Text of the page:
The Tallinn City Government has completed this year’s statistical yearbook "Tallinn in Figures" that offers an overview of the development of different areas of the city in the recent years. The population of Tallinn has grown for more than 20 years in a row, already reaching above 445,600.
The statistical yearbook has been published for the 29th time. According to analyst-strategist at the Tallinn Strategic Management Office Liina Kilemit, “Tallinn in Figures” is an important tool in knowledge-based urban management. "All directions of the city's development serve one broader goal – for the citizens to live a happy and satisfying life," said Kilemit. "The collection of statistics helps us understand how we have done so far and to plan the next steps for the development of the city. The collected data is an important management and decision-making tool, being an important input for the development plans for the whole of Tallinn as well as city districts and sectors.”
The Tallinn statistical yearbook "Tallinn in Figures" has been published every year since August 2002. The publication features data of Tallinn in recent years, for comparison the indicators of Estonia and in some cases also of Harju County are included. The compiler and editor of the yearbook is Peeter Kuulpak, analyst-statistician of the Development Strategy Bureau of the Tallinn Strategic Management Office.
Statistics show that the number of people in Tallinn has been increasing steadily for more than 20 years. The population growth was especially significant in 2019, when it increased by 5,052 people or 1.2%. In 2020, the population increased by 1,762 inhabitants or 0.4%. The number of inhabitants increased the most in Kesklinn (2.2%) and Haabersti (1.6%), but decreased in Nõmme (1.2%) and Mustamäe (0.2%).
Last year, 445,678 people lived in Tallinn, including 242,765 women and 202,913 men. Thus, there are 39,852 more women than men among the people of Tallinn. The most representatives of both women and men were in age groups 30-34 (20,480 and 20,347, respectively) and 35-39 (19,044 and 18,323, respectively). While there were more women than men in these age groups, the situation is the opposite in the age group 0-4: 10,983 girls and 11,473 boys. The number of boys is also higher among children aged 5-9 and 10-14. Life expectancy of women in Tallinn is eight years longer than that of men. The ethnic composition of the population is diverse - 185 different nationalities are represented, of which 131 are represented by five or more members.
The profile of households, employment and income of Tallinn residents were also analysed. It was exposed that there are 214,920 households in Tallinn, among which one-member households prevail (92,503 or over 43%) and about a quarter of the families have children. The employment rate among 15- to 74-year-olds is 72%, with the majority working in the public sector. Last year, the average gross salary has increased from 1,545 euros to 1,637 euros per month, which was almost 200 euros higher than the Estonian average.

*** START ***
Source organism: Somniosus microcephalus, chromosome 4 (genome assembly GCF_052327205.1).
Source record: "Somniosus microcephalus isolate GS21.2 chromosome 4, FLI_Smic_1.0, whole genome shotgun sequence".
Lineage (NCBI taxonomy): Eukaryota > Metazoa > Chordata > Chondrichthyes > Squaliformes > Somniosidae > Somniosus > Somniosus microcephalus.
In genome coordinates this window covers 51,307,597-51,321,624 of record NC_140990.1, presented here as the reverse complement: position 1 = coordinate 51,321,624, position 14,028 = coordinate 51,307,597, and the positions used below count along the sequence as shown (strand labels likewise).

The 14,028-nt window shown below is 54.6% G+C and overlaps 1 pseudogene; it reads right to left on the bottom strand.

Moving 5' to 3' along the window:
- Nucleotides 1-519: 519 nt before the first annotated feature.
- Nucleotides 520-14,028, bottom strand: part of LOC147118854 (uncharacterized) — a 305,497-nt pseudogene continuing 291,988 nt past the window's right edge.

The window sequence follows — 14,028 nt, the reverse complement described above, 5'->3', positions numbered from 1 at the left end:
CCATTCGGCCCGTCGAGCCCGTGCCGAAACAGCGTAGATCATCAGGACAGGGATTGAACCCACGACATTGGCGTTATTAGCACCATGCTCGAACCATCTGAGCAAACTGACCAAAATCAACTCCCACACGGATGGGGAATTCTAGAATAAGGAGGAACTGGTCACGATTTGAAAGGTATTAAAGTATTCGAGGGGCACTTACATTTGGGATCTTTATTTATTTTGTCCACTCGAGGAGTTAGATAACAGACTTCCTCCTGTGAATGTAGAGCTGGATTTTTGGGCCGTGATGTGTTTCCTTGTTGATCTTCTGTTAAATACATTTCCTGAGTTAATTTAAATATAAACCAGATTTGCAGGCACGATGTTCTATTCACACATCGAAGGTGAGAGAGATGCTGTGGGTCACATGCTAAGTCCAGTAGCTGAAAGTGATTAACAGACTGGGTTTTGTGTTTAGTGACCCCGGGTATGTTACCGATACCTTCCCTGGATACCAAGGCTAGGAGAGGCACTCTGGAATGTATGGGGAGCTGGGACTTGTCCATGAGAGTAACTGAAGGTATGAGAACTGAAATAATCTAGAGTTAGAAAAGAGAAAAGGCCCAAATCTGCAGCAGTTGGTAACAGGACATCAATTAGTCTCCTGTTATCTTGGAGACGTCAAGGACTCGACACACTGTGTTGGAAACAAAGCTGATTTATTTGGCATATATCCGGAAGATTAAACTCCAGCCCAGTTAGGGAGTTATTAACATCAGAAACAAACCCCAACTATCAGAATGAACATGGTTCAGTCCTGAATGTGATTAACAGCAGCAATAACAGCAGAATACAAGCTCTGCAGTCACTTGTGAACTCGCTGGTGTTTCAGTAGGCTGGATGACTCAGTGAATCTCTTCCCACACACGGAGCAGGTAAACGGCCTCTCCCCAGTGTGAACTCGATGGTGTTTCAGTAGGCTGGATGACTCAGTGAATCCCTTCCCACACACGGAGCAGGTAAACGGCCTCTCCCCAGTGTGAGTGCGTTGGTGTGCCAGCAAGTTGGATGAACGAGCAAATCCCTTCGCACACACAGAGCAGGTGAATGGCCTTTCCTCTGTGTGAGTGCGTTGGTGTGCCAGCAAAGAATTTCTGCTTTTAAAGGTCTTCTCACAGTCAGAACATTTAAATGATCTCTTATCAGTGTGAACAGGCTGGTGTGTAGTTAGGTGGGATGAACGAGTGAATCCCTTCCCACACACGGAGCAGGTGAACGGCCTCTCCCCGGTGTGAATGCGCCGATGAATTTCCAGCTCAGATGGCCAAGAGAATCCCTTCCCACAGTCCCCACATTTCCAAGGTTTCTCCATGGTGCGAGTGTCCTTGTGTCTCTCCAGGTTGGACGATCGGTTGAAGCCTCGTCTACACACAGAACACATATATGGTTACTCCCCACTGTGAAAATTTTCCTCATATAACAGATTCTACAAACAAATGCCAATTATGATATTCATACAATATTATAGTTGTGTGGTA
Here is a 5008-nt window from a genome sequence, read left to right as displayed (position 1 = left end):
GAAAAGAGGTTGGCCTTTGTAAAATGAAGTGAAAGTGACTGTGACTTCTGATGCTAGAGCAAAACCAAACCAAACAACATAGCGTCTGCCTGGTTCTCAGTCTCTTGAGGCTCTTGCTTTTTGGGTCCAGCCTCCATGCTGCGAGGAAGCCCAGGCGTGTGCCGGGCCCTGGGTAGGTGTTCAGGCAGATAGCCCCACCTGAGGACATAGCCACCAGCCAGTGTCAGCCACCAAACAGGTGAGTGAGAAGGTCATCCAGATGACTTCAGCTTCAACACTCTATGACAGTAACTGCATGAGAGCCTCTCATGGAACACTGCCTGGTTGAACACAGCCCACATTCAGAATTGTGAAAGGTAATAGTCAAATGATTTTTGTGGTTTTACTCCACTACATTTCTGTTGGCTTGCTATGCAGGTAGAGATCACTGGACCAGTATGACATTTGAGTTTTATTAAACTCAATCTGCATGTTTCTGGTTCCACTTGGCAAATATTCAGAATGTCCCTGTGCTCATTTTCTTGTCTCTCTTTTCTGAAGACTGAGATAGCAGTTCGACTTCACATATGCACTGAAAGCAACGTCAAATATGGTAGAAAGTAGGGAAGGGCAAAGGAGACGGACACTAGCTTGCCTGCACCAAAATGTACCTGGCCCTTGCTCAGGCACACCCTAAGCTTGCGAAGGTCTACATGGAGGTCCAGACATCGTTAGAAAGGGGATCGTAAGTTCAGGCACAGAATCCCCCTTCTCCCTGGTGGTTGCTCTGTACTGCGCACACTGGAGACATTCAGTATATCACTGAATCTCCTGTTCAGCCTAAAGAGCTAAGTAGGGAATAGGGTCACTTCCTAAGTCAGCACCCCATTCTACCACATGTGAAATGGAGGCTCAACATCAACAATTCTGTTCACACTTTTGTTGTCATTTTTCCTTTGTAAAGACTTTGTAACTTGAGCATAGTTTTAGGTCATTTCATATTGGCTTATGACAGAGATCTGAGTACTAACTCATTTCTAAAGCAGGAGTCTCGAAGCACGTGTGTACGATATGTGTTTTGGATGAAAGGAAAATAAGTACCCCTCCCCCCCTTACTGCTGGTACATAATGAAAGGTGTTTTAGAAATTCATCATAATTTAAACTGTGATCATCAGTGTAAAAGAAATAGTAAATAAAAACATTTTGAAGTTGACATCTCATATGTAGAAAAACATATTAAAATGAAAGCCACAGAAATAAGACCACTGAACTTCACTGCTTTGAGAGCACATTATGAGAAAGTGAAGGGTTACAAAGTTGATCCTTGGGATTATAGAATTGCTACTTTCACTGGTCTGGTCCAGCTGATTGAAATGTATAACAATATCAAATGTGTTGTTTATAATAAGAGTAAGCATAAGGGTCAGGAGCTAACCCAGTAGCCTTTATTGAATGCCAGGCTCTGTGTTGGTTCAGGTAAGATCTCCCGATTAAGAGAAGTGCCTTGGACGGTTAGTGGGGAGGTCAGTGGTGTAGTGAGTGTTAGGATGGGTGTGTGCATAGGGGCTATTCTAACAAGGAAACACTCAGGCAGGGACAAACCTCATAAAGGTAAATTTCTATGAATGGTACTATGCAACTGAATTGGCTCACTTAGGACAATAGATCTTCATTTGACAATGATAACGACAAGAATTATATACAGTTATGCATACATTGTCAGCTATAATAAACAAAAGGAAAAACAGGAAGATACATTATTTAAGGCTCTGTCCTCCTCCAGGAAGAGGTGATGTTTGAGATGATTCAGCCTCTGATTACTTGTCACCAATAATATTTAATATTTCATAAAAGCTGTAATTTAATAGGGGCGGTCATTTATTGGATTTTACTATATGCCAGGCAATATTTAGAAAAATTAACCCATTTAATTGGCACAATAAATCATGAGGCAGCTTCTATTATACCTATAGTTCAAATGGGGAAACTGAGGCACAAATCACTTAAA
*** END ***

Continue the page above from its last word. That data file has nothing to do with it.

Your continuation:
The yearbook also provides a comprehensive overview of health and social welfare, the economy and the environment, as well as many other areas. The satisfaction survey among Tallinners in 2020 indicated that 89% of citizens consider Tallinn to be a family-friendly city, 74% think that it has a creative atmosphere and 71% think that different people are generally well treated here.
"In connection with the goals of the Tallinn Green Transition, we are pleased to see that the number of people commuting to work by bicycle, roller or motorcycle has increased from 1.5 percentage points to 2.3 over the year. The number of people walking to work has also increased," Kilemit noted. "Unfortunately, the share of car users has also increased slightly, while the share of public transport users has decreased. Changes in mobility patterns are likely to be related to the effects of COVID. The percentage of people who work from home have also increased from 3.9 to 5.3 over the year.”
Another important indicator of urban development is the operating costs of the city budget, in which expenses on education, public transport and traffic, and social welfare have increased year by year. The largest share in the city budget is in the field of education, where 267.7 million euros were spent last year. 86.8 million euros were spent on public transport and traffic and 61.9 million euros on social welfare.
The publication "Tallinn in Figures 2021" is in Estonian and English, the list of topics and general data of the city are also presented in Russian. The yearbook is intended for a wide range of users - it should be useful to officials, entrepreneurs, journalists, researchers, teachers and students. The publication is distributed to ministries, departments, inspectorates, embassies, educational and research institutions, libraries, and institutions and associations related to Tallinn and Harju County.
The yearbook is available on the Tallinn website (Tallinn in figures 2021). The content of the pdf file is the identical to the printed version, and the tables have also been published as separate Excel files to make using and copying the data easier.